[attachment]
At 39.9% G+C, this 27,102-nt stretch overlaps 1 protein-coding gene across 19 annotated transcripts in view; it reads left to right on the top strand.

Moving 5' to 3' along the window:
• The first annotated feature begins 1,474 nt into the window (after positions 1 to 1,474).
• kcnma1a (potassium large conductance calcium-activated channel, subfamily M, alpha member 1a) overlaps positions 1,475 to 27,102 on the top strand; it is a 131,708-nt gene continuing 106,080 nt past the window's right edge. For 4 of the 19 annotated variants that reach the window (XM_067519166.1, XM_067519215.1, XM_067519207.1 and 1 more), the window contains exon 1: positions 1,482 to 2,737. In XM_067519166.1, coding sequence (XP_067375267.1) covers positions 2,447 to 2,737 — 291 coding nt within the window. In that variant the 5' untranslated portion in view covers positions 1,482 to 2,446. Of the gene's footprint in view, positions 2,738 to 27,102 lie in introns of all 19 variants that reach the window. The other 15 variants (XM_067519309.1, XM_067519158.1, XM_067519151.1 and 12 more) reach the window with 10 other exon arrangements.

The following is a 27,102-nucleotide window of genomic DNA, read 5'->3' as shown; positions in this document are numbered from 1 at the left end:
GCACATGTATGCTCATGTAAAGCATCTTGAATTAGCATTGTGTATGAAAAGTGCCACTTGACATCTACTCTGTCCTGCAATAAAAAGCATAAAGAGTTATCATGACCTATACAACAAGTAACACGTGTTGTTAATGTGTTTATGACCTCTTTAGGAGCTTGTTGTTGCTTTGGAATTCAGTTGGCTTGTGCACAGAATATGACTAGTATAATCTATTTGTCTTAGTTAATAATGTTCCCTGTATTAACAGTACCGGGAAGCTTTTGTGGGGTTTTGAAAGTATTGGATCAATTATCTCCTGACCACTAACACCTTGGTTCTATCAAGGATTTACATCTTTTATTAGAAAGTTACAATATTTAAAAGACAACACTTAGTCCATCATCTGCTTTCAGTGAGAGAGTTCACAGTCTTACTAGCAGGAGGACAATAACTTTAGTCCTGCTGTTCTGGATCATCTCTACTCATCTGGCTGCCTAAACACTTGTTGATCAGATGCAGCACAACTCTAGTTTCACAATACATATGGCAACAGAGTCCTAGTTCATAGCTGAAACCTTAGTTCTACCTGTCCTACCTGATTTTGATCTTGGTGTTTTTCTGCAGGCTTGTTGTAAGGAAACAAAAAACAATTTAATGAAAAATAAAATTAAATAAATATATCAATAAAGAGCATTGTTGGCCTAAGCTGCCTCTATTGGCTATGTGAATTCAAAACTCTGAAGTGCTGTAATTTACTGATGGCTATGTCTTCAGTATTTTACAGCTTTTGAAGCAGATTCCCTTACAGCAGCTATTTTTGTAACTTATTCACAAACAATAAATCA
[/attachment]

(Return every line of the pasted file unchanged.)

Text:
At 39.9% G+C, this 27,102-nt stretch overlaps 1 protein-coding gene across 19 annotated transcripts in view; it reads left to right on the top strand.

Moving 5' to 3' along the window:
• The first annotated feature begins 1,474 nt into the window (after positions 1 to 1,474).
• kcnma1a (potassium large conductance calcium-activated channel, subfamily M, alpha member 1a) overlaps positions 1,475 to 27,102 on the top strand; it is a 131,708-nt gene continuing 106,080 nt past the window's right edge. For 4 of the 19 annotated variants that reach the window (XM_067519166.1, XM_067519215.1, XM_067519207.1 and 1 more), the window contains exon 1: positions 1,482 to 2,737. In XM_067519166.1, coding sequence (XP_067375267.1) covers positions 2,447 to 2,737 — 291 coding nt within the window. In that variant the 5' untranslated portion in view covers positions 1,482 to 2,446. Of the gene's footprint in view, positions 2,738 to 27,102 lie in introns of all 19 variants that reach the window. The other 15 variants (XM_067519309.1, XM_067519158.1, XM_067519151.1 and 12 more) reach the window with 10 other exon arrangements.

The following is a 27,102-nucleotide window of genomic DNA, read 5'->3' as shown; positions in this document are numbered from 1 at the left end:
GCACATGTATGCTCATGTAAAGCATCTTGAATTAGCATTGTGTATGAAAAGTGCCACTTGACATCTACTCTGTCCTGCAATAAAAAGCATAAAGAGTTATCATGACCTATACAACAAGTAACACGTGTTGTTAATGTGTTTATGACCTCTTTAGGAGCTTGTTGTTGCTTTGGAATTCAGTTGGCTTGTGCACAGAATATGACTAGTATAATCTATTTGTCTTAGTTAATAATGTTCCCTGTATTAACAGTACCGGGAAGCTTTTGTGGGGTTTTGAAAGTATTGGATCAATTATCTCCTGACCACTAACACCTTGGTTCTATCAAGGATTTACATCTTTTATTAGAAAGTTACAATATTTAAAAGACAACACTTAGTCCATCATCTGCTTTCAGTGAGAGAGTTCACAGTCTTACTAGCAGGAGGACAATAACTTTAGTCCTGCTGTTCTGGATCATCTCTACTCATCTGGCTGCCTAAACACTTGTTGATCAGATGCAGCACAACTCTAGTTTCACAATACATATGGCAACAGAGTCCTAGTTCATAGCTGAAACCTTAGTTCTACCTGTCCTACCTGATTTTGATCTTGGTGTTTTTCTGCAGGCTTGTTGTAAGGAAACAAAAAACAATTTAATGAAAAATAAAATTAAATAAATATATCAATAAAGAGCATTGTTGGCCTAAGCTGCCTCTATTGGCTATGTGAATTCAAAACTCTGAAGTGCTGTAATTTACTGATGGCTATGTCTTCAGTATTTTACAGCTTTTGAAGCAGATTCCCTTACAGCAGCTATTTTTGTAACTTATTCACAAACAATAAATCA